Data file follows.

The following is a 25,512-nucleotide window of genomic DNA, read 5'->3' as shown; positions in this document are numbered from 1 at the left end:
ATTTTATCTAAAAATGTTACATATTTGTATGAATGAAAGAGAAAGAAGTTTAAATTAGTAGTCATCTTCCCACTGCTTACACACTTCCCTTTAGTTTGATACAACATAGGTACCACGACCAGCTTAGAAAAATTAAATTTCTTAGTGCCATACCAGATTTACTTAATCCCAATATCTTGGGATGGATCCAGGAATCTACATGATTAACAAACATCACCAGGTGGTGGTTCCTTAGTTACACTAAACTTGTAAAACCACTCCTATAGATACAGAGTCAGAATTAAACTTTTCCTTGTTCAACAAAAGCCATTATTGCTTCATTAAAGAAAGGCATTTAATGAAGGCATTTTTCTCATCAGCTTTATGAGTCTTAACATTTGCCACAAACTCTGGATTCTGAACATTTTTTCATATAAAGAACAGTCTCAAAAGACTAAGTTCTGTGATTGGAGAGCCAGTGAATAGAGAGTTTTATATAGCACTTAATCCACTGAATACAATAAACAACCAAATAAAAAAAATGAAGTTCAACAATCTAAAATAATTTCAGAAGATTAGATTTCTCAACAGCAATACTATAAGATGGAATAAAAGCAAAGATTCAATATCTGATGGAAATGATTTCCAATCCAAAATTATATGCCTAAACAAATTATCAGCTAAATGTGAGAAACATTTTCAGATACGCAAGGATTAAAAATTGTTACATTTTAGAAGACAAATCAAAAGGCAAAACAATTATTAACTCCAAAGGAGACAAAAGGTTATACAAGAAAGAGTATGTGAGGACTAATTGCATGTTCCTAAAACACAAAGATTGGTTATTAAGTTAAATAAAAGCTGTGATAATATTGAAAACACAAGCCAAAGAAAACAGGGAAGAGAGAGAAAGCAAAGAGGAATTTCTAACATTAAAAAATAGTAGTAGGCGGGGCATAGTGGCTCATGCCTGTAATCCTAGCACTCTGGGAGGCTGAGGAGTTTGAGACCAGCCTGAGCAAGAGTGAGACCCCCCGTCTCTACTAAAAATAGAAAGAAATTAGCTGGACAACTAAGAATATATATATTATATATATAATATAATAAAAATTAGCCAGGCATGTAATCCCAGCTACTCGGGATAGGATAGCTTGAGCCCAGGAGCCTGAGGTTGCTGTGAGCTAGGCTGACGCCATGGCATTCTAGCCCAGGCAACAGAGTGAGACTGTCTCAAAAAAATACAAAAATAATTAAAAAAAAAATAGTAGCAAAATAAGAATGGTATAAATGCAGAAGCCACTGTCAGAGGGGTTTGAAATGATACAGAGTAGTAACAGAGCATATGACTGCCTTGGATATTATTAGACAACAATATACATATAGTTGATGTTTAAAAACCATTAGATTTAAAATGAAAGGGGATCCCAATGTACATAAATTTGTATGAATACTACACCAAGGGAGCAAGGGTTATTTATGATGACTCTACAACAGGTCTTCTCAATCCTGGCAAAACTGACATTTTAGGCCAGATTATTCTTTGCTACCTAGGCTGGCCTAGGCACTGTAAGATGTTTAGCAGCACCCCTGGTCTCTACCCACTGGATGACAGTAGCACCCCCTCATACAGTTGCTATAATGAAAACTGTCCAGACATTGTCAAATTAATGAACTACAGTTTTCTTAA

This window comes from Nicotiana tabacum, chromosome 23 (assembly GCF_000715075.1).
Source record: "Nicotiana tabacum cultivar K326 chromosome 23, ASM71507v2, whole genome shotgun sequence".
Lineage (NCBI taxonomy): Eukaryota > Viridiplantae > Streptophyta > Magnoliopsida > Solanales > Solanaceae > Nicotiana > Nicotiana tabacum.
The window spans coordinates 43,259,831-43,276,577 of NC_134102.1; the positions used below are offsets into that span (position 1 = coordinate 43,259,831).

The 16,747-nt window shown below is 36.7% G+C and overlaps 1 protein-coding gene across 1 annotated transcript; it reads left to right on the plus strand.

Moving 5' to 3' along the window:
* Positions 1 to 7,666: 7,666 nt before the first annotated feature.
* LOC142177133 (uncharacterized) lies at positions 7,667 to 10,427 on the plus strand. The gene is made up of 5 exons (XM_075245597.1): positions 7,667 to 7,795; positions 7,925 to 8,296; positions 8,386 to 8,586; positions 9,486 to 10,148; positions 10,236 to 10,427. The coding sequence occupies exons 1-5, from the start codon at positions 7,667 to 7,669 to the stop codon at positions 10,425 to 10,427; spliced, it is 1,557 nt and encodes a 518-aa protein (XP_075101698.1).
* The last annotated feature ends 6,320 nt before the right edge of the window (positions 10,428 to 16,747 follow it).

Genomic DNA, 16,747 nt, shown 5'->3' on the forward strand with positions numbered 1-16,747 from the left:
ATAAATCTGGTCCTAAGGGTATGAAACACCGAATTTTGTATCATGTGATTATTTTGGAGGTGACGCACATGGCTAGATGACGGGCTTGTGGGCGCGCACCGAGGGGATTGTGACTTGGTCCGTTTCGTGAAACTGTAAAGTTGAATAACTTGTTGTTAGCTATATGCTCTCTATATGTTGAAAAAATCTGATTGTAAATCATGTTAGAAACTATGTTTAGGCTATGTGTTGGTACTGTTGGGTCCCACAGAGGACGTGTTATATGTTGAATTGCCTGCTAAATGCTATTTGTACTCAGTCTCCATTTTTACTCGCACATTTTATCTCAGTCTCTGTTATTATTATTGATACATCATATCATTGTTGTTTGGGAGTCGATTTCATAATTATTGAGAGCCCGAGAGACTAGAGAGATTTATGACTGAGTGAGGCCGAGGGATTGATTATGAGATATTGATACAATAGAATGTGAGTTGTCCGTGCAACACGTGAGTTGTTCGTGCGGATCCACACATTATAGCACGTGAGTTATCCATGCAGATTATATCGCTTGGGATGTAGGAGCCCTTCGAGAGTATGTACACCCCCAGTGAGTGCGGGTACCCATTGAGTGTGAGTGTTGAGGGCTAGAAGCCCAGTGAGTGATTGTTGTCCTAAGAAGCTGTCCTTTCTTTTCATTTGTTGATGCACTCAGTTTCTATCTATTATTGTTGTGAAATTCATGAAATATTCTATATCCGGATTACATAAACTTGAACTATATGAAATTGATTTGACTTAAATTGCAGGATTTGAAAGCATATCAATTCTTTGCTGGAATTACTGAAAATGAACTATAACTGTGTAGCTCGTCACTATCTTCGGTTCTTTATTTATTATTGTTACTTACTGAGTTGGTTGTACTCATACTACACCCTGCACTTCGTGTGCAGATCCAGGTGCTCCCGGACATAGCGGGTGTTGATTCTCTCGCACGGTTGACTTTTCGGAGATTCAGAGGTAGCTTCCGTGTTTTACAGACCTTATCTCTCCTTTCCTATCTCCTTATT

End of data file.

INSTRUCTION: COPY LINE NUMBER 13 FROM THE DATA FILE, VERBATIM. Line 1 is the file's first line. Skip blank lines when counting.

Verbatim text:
ATAAATCTGGTCCTAAGGGTATGAAACACCGAATTTTGTATCATGTGATTATTTTGGAGGTGACGCACATGGCTAGATGACGGGCTTGTGGGCGCGCACCGAGGGGATTGTGACTTGGTCCGTTTCGTGAAACTGTAAAGTTGAATAACTTGTTGTTAGCTATATGCTCTCTATATGTTGAAAAAATCTGATTGTAAATCATGTTAGAAACTATGTTTAGGCTATGTGTTGGTACTGTTGGGTCCCACAGAGGACGTGTTATATGTTGAATTGCCTGCTAAATGCTATTTGTACTCAGTCTCCATTTTTACTCGCACATTTTATCTCAGTCTCTGTTATTATTATTGATACATCATATCATTGTTGTTTGGGAGTCGATTTCATAATTATTGAGAGCCCGAGAGACTAGAGAGATTTATGACTGAGTGAGGCCGAGGGATTGATTATGAGATATTGATACAATAGAATGTGAGTTGTCCGTGCAACACGTGAGTTGTTCGTGCGGATCCACACATTATAGCACGTGAGTTATCCATGCAGATTATATCGCTTGGGATGTAGGAGCCCTTCGAGAGTATGTACACCCCCAGTGAGTGCGGGTACCCATTGAGTGTGAGTGTTGAGGGCTAGAAGCCCAGTGAGTGATTGTTGTCCTAAGAAGCTGTCCTTTCTTTTCATTTGTTGATGCACTCAGTTTCTATCTATTATTGTTGTGAAATTCATGAAATATTCTATATCCGGATTACATAAACTTGAACTATATGAAATTGATTTGACTTAAATTGCAGGATTTGAAAGCATATCAATTCTTTGCTGGAATTACTGAAAATGAACTATAACTGTGTAGCTCGTCACTATCTTCGGTTCTTTATTTATTATTGTTACTTACTGAGTTGGTTGTACTCATACTACACCCTGCACTTCGTGTGCAGATCCAGGTGCTCCCGGACATAGCGGGTGTTGATTCTCTCGCACGGTTGACTTTTCGGAGATTCAGAGGTAGCTTCCGTGTTTTACAGACCTTATCTCTCCTTTCCTATCTCCTTATT